Migration and masquerade: gender and habitus in the Philippines
Globalization recreates translocalities from what were previously imagined as isolated, peripheral communities. In the Philippines, a remote indigenous community incorporates new practices of gender brought by female circular migrants from urban 'abroad'. Women 'doing gender' at a village fair map a novel habitus, reshaping senses of self and place. Their performances of gender mark changes in everyday gender practices and the lived experiences of locality.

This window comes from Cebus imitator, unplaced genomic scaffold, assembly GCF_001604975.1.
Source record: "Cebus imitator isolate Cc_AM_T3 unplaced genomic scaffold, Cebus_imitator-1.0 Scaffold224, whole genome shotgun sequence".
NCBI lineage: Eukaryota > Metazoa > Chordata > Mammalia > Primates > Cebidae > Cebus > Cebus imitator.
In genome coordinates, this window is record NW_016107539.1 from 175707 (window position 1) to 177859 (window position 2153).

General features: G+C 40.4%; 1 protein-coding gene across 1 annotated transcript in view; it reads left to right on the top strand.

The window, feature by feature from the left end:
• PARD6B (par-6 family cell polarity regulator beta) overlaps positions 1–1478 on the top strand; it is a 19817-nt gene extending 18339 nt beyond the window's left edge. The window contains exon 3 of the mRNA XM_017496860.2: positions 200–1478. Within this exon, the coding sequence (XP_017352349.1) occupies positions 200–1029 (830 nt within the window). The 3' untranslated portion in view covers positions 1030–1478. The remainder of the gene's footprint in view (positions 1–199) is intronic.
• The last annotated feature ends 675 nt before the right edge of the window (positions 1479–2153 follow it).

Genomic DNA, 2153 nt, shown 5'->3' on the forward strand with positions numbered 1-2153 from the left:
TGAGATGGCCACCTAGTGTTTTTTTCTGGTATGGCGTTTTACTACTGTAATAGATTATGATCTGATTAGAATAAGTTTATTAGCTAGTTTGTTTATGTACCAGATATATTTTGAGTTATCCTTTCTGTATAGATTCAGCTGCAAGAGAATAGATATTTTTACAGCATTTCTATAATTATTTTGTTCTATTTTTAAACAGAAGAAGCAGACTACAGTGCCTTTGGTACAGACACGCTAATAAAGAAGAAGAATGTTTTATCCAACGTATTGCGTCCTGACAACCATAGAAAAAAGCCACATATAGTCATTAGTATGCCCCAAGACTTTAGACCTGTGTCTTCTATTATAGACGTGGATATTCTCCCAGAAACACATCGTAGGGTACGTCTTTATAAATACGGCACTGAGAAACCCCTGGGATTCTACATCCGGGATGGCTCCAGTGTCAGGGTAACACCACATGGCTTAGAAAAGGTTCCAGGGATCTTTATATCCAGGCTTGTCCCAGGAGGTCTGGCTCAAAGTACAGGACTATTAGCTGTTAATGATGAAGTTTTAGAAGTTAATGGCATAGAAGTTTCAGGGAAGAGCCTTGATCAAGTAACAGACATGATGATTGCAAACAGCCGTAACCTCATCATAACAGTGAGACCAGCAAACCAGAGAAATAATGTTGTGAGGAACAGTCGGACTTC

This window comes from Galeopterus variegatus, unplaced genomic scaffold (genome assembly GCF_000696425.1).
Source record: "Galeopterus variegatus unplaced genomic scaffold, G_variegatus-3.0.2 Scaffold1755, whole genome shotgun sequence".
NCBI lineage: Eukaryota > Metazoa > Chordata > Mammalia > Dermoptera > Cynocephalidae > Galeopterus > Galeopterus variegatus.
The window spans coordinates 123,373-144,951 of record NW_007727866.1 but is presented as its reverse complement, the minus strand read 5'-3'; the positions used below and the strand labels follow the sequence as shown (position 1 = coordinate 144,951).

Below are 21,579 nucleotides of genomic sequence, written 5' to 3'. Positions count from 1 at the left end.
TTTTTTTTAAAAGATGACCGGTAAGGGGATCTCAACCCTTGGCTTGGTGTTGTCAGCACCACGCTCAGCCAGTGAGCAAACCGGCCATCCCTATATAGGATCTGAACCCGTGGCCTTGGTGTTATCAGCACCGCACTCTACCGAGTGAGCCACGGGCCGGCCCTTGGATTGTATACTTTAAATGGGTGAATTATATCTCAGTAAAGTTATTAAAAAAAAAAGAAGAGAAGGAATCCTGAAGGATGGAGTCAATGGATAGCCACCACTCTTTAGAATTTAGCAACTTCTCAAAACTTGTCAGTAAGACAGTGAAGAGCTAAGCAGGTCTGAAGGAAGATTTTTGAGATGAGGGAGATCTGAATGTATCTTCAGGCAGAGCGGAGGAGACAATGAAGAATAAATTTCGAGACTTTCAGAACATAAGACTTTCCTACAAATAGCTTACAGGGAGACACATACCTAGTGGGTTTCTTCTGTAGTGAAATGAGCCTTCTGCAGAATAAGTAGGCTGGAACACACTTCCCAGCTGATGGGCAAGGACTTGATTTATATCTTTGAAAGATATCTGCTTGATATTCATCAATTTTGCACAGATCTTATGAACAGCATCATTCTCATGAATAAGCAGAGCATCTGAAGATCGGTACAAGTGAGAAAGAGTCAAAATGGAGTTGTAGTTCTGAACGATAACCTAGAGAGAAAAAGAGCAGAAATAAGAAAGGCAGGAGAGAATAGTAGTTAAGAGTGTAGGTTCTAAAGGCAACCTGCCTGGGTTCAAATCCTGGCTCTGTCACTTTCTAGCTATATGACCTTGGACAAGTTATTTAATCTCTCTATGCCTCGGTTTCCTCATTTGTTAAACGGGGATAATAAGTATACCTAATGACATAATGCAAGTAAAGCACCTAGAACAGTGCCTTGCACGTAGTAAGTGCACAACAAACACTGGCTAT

|Collections||ANU Research Publications|
|Source:||Geography Research Forum|
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